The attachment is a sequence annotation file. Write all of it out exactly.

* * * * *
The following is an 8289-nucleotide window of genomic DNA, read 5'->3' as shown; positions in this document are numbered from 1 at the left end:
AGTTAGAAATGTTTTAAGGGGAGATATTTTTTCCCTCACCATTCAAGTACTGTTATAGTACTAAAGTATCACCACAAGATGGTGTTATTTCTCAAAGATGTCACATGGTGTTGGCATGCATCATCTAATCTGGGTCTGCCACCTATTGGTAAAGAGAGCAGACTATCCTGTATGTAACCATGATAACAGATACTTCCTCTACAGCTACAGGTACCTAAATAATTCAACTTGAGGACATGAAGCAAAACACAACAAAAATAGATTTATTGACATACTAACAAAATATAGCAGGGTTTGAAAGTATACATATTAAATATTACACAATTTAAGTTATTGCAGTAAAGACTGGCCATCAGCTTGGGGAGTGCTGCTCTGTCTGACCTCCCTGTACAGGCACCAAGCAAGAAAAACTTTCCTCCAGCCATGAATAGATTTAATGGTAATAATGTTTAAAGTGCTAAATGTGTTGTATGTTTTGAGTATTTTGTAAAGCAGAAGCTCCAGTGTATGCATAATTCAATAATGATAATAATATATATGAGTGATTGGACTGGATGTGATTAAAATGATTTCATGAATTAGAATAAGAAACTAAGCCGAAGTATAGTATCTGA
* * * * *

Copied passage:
The following is an 8289-nucleotide window of genomic DNA, read 5'->3' as shown; positions in this document are numbered from 1 at the left end:
AGTTAGAAATGTTTTAAGGGGAGATATTTTTTCCCTCACCATTCAAGTACTGTTATAGTACTAAAGTATCACCACAAGATGGTGTTATTTCTCAAAGATGTCACATGGTGTTGGCATGCATCATCTAATCTGGGTCTGCCACCTATTGGTAAAGAGAGCAGACTATCCTGTATGTAACCATGATAACAGATACTTCCTCTACAGCTACAGGTACCTAAATAATTCAACTTGAGGACATGAAGCAAAACACAACAAAAATAGATTTATTGACATACTAACAAAATATAGCAGGGTTTGAAAGTATACATATTAAATATTACACAATTTAAGTTATTGCAGTAAAGACTGGCCATCAGCTTGGGGAGTGCTGCTCTGTCTGACCTCCCTGTACAGGCACCAAGCAAGAAAAACTTTCCTCCAGCCATGAATAGATTTAATGGTAATAATGTTTAAAGTGCTAAATGTGTTGTATGTTTTGAGTATTTTGTAAAGCAGAAGCTCCAGTGTATGCATAATTCAATAATGATAATAATATATATGAGTGATTGGACTGGATGTGATTAAAATGATTTCATGAATTAGAATAAGAAACTAAGCCGAAGTATAGTATCTGA